The second-century Acts of Paul is a Christian document from the second century. Acta Pauli is an academic and international conversation and debate on any subject touching the history, interpretation, theology, and Wirkungsgeschichte (e.g., iconography, cult of Thecla, etc.) of the Acts of Paul. Contributions and comments are welcome in English, German, and French.
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Dating these texts reliably is essential to understanding them, so reading your dissertation on this is somewhat disappointing, as neither you nor any any scholar you reference seems able to do this.
Has anyone ever treated these texts as artifacts? Have they been radiocarbon dated? If so, I would appreciate knowing what was learned.
I don’t accept the references you use, as they don’t have historicity – that is, they left no ‘footprint’ in the archaeological record.
Thank you for your consideration and
Scholars typically use paleography as the means of dating papyri which are not otherwise datable based on internal indications. The dating system that we know today did not exist in antiquity. The methods used to date ancient texts is long established in scholarship and I wonder if carbon dating, which assumes what cannot be proved, is the only means of dating texts.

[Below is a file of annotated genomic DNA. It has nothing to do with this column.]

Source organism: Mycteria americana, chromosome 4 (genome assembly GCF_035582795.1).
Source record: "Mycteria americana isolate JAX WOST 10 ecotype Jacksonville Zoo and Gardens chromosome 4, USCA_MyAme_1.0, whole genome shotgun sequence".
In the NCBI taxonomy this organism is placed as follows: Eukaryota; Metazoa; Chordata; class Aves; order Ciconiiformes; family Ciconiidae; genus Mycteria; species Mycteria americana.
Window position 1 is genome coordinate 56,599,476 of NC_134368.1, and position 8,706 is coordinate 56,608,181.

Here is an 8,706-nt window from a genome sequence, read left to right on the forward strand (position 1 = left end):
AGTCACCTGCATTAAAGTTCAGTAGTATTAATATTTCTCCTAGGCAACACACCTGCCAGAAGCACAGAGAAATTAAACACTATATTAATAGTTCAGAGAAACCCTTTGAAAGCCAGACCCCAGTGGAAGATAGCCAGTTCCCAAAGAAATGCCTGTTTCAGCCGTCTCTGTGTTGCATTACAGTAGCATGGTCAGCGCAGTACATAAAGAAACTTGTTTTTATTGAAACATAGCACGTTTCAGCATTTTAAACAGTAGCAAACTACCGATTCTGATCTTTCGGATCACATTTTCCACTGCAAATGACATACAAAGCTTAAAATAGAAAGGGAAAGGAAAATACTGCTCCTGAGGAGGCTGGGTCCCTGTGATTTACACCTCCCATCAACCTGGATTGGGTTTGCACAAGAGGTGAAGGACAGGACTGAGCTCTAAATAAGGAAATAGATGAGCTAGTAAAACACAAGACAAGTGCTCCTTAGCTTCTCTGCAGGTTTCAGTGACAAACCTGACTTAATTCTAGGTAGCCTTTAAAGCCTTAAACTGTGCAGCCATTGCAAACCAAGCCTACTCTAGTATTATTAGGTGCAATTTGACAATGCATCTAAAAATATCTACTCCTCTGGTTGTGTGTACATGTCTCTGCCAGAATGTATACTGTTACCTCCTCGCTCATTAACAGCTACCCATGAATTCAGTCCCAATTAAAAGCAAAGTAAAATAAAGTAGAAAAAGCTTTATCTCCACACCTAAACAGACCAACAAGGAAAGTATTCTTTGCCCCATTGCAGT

No reliable dating, then; thank you. It is, of course, a scandal that no canonical texts and few apocryphal have been dated reliably; that scholarship relies on pseudo-science does not speak well for it.
Next question: translations of the Acta Pauli tend to use “Jesus Christ”: how is this spelled in the original?
Question – most sources list 3 Corinthians as being part of the Acts of Paul. My question is, could this “epistle” have been written separately and just incorporated into 3 Corinthians? Or is it more likely that it was written as a part of the complete book Acts with 3 Cor. as more of a chapter or integral part?
It is likely that 3 Cor was written before Acta Pauli, because the Papyrus Bodmer omits the intervening narrative between the two epistles. However, it was probably incorporated into the first edition of the Acts of Paul (at least, P.W. Dunn would argue this, along with others). There are some scholars who think it was incorporated into later redactions of the AP, but not the Presbyter’s document.